Belle Mansfield, Mt. Pleasant, T. M. Mills, Ed. Des Moines
_State Register_, Ex-Gov. and Mrs. B. F. Gue, and Hon. Mr.
and Mrs. Pomeroy, Ft. Dodge, Iowa; Mrs. J. C. Burbank, Mrs.
Smith (State Librarian), Rev. J. Marvin, and Capt. Russell
Blakely, of St. Paul, Mrs. Elliott, of Minneapolis, Mr. and
Mrs. A. Knight, of St. Peter, Minnesota; Rev. H. Eddy,
pastor of the First Presbyterian Church of Milwaukee,
Wisconsin; Mrs. E. O. G. Willard, of Chicago, Illinois.

The first American Woman Suffrage Convention assembled at Case
Hall, Cleveland, O., on Wednesday morning, November 24th. The
attendance from the city was very large; the vast hall being well
filled, both floor and balcony. The Convention was called to
order by Mrs. Lucy Stone. Twenty-one States were
represented--eighteen by regularly accredited delegates; thus
making it truly National. Great harmony pervaded all the
deliberations of the Committees and the discussions of the
Convention.

On motion of F. B. Sanborn, of Massachusetts, Judge J. B.
Bradwell, of Chicago, was chosen temporary Chairman, and on
motion of Mrs. Lucy Stone, Mrs. Mary F. Davis, of New Jersey, was
elected temporary Secretary. Upon taking the chair, Judge
Bradwell returned his thanks for the honor conferred upon him. It
was unnecessary for him to speak at length in regard to the
object of the meeting; it had been stated in the call read by
Mrs. Stone. He said they were met for the formation of an
American Woman Suffrage Association, which shall be represented
in every State of this great Nation; and not only every State,
but every city, town, and county from the Atlantic to the
Pacific, and from the Gulf of Mexico to Canada. On motion of Mr.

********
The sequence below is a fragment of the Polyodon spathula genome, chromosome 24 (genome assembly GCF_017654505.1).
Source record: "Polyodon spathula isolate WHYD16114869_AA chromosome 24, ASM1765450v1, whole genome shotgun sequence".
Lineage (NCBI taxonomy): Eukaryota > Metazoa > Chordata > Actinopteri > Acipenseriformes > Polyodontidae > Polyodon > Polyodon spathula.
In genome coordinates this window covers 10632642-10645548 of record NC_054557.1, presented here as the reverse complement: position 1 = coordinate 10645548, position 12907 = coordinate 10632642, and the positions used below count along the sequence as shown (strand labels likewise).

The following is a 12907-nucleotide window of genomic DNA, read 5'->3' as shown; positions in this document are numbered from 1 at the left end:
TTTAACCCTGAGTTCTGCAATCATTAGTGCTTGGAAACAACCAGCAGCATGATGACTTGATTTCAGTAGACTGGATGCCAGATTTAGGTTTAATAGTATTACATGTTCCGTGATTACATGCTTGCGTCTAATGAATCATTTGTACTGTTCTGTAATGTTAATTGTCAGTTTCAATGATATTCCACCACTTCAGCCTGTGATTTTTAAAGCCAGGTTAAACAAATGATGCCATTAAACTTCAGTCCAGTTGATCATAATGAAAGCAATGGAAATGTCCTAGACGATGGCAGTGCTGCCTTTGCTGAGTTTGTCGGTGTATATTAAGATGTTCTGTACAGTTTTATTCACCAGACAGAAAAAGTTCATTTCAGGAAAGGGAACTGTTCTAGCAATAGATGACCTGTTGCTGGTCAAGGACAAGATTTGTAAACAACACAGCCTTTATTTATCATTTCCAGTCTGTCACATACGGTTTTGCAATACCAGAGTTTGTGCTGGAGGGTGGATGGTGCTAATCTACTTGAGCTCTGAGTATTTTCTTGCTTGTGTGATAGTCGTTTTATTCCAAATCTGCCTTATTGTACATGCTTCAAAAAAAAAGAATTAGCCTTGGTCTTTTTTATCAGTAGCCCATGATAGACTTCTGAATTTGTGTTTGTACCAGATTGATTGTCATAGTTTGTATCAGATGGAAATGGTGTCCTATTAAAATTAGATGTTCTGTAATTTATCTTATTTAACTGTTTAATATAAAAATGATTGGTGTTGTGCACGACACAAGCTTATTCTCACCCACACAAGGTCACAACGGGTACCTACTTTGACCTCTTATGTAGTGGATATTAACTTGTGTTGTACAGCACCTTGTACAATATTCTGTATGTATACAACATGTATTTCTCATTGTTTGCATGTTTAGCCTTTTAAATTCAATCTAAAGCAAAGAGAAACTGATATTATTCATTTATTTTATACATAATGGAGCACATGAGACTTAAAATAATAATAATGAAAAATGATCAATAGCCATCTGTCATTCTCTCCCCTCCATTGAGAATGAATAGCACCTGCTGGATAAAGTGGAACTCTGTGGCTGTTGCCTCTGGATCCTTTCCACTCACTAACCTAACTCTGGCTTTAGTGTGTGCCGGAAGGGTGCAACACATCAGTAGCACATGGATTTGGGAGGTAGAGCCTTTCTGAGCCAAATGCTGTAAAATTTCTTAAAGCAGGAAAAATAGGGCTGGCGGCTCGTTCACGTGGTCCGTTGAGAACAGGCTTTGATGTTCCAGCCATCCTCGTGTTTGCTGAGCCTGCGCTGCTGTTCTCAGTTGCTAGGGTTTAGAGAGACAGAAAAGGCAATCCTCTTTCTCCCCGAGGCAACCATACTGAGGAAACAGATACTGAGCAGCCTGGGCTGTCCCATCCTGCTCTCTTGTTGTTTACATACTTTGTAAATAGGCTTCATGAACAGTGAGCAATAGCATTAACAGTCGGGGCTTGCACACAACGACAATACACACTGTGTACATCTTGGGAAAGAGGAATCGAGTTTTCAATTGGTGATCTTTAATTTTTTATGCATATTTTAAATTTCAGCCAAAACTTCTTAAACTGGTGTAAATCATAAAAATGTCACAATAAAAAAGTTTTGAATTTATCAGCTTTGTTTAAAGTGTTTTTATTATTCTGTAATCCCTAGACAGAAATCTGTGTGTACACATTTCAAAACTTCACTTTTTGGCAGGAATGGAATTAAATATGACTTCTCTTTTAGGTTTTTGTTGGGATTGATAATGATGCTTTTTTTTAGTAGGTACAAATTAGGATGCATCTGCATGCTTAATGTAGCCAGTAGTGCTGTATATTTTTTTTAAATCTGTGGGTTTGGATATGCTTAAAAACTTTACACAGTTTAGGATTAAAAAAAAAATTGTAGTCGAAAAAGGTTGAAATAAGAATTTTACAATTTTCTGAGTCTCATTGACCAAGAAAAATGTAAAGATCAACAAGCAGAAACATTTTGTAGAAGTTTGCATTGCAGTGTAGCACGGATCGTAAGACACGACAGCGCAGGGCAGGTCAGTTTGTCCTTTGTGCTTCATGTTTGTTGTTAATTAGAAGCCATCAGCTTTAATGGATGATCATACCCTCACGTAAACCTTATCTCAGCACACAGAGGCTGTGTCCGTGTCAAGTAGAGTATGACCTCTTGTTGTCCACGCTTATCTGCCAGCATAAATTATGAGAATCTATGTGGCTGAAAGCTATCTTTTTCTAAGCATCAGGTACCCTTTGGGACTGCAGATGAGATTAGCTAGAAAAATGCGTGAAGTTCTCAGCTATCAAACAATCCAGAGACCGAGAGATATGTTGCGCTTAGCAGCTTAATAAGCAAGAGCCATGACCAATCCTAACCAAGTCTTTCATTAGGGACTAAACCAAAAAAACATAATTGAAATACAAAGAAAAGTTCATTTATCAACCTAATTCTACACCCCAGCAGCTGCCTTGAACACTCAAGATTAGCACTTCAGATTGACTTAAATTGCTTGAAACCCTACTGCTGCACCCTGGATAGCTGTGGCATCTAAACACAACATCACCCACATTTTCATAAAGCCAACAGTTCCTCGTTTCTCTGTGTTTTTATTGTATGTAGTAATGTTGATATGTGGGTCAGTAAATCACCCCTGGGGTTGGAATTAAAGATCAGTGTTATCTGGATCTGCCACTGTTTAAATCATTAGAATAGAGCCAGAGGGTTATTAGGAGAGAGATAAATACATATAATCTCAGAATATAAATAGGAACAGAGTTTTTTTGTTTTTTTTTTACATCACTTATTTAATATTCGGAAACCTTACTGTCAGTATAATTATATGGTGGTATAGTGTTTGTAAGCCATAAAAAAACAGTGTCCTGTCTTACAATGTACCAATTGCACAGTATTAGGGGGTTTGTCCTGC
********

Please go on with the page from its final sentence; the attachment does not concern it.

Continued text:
Sanborn a Committee on Credentials[180] was appointed by the
President. All State delegations were requested to report their
names to the Committee, and also to fill any vacancies which
might exist, if persons were present from their respective
States.

Pending the report of the Committee on Credentials, Mrs. Lucy
Stone presented letters from several persons[181] who had been
unable to attend the Convention, but desired to give expression
to their sympathy with its object. In a few preliminary remarks
she expressed the pleasure she felt at the sight of such a large
and intelligent audience at the first session of the Convention,
which many had supposed would be but merely a business meeting.
It was an evidence of the increasing interest which is being felt
upon the subject of woman suffrage. She alluded to the Convention
held in this city sixteen years ago, and was glad to see several
familiar faces which were present on that occasion. Mrs. H. M.
Tracy Cutler, of Cleveland, delivered an eloquent appeal for
women.

Judge Bradwell said that under the laws in some States the right
of woman to a certain degree of citizenship is acknowledged.
Foreign-born women may be naturalized, and even without the
consent of their husbands. In all probability Vermont will soon
confer upon woman the right of suffrage. In that State the women
considerably outnumber the men, and if some of them should move